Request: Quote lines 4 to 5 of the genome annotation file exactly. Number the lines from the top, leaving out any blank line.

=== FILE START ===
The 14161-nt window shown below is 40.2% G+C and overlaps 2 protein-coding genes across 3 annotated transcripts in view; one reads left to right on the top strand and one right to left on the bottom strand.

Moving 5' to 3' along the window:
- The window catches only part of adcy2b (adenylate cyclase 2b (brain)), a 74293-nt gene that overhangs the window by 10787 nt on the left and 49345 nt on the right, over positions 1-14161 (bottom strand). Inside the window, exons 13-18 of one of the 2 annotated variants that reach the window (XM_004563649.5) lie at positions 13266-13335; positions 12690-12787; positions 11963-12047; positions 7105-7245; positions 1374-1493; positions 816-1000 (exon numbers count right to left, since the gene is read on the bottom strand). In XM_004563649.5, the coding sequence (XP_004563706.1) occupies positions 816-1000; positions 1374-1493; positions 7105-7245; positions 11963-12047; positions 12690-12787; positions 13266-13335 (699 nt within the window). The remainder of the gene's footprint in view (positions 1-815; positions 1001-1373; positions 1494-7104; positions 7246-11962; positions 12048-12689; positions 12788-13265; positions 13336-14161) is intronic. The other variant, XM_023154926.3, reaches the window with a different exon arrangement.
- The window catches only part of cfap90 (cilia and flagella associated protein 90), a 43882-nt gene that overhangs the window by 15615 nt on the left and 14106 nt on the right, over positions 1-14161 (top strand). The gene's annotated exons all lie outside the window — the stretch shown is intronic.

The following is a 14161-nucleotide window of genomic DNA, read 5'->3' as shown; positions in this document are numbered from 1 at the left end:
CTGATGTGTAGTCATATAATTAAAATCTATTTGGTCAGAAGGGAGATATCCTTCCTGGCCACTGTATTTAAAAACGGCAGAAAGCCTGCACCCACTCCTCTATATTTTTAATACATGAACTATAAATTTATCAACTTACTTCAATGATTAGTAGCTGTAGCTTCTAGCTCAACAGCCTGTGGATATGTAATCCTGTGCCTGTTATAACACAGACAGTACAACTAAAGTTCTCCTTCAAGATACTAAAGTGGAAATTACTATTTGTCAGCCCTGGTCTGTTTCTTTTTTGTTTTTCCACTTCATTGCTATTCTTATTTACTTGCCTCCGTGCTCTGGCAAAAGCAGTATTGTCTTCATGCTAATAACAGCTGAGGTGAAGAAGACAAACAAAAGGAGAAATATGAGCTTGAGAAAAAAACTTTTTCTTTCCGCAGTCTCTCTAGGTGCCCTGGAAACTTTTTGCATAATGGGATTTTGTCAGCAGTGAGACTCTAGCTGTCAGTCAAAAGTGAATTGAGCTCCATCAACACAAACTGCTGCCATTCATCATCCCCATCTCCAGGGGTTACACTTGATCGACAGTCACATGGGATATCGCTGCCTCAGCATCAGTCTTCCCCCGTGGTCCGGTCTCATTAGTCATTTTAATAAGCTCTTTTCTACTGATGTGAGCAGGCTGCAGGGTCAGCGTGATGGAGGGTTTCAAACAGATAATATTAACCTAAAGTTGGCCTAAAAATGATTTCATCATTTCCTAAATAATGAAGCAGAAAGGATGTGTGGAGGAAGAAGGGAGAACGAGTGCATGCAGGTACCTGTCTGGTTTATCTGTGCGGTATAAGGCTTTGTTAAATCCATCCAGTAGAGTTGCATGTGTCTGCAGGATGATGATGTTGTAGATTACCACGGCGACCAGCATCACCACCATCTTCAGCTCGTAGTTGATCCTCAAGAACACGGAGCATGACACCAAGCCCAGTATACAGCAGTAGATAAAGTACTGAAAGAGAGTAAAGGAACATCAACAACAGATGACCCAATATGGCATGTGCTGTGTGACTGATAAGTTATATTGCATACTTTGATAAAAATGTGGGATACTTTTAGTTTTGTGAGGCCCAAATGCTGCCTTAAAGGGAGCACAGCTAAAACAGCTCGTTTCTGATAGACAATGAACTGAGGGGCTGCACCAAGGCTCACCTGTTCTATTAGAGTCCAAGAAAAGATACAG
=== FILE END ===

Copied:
- The window catches only part of cfap90 (cilia and flagella associated protein 90), a 43882-nt gene that overhangs the window by 15615 nt on the left and 14106 nt on the right, over positions 1-14161 (top strand). The gene's annotated exons all lie outside the window — the stretch shown is intronic.

The following is a 14161-nucleotide window of genomic DNA, read 5'->3' as shown; positions in this document are numbered from 1 at the left end: